Universal Waste and What it Means to You

Universal Waste
In 1995, the Environmental Protection Agency issued the "universal waste" rule to streamline environmental regulations for wastes generated in relatively small quantities by large numbers of businesses and households. The object of the universal waste program is to prevent these items from entering landfills and causing harm to people and the environment.

Simplifying Regulations
So called, "universal wastes," include such items as batteries, thermostats, used lamps and pesticides. Minimizing the regulations associated with the storage, transportation and collection of these waste streams makes their disposal easier to manage. However, the EPA has not reduced the requirements associated with the final recycling, treatment or disposal of these wastes to ensure that their components are properly handled.

Much of the universal waste can be recycled to diminish its impact on the environment. For example, recyclers crush used lamps and separate the resudual into three components: metal, glass and mercury. They smelt and recycle the metal, reuse ground glass in aggregate for paving products and distill recovered mercury to more than 99% purity before reselling it. This process reduces the use of raw materials, promotes additional jobs for those in the recycling business and minimizes the effect on the environment.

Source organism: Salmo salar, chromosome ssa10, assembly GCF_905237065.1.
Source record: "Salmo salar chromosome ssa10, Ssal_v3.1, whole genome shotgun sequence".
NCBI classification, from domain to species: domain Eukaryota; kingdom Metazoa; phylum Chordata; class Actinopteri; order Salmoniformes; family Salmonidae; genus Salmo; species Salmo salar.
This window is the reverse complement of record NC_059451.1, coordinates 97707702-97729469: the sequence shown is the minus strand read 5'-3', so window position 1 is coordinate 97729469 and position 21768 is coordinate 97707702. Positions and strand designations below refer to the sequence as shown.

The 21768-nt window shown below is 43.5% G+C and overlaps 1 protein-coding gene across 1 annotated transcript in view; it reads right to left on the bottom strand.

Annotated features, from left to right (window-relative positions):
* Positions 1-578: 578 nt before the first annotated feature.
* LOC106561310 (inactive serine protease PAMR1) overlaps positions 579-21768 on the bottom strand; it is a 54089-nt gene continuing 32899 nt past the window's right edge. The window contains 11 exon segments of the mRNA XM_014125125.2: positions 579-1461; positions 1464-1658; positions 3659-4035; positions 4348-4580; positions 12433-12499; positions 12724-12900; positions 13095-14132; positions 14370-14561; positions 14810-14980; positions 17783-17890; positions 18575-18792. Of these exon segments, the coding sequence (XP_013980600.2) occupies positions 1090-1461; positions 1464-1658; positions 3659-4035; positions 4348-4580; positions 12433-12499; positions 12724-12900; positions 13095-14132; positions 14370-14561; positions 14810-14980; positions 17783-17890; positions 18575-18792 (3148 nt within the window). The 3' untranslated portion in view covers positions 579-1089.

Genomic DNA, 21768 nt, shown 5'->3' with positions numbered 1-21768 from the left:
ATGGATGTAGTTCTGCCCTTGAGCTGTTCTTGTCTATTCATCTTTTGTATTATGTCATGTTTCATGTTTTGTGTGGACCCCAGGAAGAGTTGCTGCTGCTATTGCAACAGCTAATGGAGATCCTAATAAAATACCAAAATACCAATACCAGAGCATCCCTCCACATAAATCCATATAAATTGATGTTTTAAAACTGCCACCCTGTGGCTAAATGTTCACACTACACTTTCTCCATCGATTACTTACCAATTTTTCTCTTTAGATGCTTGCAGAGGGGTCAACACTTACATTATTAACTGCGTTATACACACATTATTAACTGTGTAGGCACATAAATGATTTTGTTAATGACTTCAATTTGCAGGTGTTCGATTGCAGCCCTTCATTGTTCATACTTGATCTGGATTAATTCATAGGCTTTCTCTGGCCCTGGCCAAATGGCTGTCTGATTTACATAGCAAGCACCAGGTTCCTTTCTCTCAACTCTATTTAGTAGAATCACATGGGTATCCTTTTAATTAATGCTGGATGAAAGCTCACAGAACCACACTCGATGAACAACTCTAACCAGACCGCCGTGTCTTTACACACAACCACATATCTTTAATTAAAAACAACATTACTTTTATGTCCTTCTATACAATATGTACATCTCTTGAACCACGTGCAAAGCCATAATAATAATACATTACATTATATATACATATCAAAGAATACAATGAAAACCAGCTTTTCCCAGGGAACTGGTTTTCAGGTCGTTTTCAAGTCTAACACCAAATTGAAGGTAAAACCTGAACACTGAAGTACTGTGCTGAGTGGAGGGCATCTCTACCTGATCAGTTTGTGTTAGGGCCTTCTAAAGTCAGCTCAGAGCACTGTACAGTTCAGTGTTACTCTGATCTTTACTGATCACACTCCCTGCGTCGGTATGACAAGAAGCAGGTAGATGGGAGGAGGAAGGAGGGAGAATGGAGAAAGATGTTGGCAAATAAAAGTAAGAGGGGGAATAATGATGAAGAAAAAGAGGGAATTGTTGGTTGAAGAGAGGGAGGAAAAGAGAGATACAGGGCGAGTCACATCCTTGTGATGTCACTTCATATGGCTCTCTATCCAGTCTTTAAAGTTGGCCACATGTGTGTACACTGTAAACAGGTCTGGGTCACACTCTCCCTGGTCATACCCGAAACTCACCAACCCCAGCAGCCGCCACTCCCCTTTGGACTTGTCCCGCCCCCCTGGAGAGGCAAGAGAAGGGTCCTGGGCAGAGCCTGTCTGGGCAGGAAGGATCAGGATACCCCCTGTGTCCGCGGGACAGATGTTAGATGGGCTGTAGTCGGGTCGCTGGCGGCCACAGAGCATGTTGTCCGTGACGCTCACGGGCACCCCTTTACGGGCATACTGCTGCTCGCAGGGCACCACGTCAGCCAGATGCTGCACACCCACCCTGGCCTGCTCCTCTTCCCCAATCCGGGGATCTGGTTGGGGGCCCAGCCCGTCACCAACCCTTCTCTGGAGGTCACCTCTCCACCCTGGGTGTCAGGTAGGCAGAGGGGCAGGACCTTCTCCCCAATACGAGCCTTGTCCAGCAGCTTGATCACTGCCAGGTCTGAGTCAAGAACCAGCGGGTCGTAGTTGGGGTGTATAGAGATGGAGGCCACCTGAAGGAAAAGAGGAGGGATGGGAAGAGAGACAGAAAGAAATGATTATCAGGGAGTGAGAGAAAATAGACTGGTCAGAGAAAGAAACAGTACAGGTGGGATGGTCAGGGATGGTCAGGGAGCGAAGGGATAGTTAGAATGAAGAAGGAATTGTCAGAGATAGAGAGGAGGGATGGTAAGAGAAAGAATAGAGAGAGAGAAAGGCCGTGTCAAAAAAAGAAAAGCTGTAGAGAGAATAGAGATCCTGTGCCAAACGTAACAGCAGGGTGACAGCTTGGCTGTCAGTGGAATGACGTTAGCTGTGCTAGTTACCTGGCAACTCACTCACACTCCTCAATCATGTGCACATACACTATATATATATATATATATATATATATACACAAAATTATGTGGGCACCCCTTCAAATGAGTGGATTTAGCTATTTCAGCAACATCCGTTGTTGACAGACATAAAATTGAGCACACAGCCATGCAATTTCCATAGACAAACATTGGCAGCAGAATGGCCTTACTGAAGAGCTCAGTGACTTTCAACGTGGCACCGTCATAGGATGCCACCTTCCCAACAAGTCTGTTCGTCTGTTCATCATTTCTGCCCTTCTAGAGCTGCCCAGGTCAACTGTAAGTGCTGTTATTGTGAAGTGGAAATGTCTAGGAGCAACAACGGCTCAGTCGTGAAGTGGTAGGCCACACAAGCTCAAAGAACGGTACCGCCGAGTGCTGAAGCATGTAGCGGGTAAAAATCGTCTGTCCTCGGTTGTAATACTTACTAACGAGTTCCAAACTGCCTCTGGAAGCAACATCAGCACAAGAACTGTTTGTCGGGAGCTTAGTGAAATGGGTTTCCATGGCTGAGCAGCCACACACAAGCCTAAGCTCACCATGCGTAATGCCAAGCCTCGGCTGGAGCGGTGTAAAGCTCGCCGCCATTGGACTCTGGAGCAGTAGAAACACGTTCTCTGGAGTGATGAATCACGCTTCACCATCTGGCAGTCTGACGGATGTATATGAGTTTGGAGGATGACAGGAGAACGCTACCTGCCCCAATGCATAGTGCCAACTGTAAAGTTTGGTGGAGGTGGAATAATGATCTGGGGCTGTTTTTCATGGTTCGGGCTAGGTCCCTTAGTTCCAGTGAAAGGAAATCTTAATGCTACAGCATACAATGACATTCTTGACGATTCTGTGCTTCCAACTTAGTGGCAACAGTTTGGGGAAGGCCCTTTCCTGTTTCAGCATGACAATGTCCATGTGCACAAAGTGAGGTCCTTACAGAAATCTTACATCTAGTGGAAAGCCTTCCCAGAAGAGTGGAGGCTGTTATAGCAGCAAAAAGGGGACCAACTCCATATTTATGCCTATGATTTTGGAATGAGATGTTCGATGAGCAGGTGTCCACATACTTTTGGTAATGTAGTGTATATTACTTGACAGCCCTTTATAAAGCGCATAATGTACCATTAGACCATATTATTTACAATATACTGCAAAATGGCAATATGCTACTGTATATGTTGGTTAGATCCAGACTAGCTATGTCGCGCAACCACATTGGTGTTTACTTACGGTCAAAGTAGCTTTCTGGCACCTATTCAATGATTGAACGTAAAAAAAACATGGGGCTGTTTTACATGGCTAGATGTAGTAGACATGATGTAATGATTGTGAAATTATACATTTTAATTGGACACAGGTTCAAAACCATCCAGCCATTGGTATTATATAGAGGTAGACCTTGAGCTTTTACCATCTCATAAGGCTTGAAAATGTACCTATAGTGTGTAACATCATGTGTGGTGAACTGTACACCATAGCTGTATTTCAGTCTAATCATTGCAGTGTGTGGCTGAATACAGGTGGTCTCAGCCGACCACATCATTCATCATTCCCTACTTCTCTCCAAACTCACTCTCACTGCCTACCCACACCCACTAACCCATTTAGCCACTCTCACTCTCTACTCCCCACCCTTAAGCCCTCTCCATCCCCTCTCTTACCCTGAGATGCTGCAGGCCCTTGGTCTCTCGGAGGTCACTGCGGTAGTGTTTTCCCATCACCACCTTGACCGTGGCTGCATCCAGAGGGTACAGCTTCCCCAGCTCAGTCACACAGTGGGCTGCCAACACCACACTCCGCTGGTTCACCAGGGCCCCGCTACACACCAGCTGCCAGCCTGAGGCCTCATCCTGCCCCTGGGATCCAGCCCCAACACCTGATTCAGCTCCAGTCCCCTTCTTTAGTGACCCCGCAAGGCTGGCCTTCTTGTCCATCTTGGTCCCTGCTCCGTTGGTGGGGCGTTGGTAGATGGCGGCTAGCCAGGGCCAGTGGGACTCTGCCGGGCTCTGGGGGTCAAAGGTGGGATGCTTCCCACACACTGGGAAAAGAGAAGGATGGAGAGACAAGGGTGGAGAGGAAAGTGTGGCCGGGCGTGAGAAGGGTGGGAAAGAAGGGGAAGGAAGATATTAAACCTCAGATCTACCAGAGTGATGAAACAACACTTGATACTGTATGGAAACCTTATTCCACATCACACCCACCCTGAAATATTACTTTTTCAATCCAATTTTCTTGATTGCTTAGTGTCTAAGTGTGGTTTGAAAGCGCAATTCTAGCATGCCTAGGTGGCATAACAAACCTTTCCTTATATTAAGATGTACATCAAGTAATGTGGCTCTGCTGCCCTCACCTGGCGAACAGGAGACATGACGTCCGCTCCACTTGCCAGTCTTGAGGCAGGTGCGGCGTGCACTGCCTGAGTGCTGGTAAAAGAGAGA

Regulating E-Waste
The EPA also is working to add electronic waste (e-waste) to the universal waste list. E-waste includes the broken, outdated computers, cell phones and PDAs we rely upon so heavily every day. Iowa is currently establishing a plan for dealing with e-waste and a possible landfill ban on these materials due to the lead, mercury and other materials they contain.

For additional information on universal waste, call Hydro-Klean: 515-283-0500.

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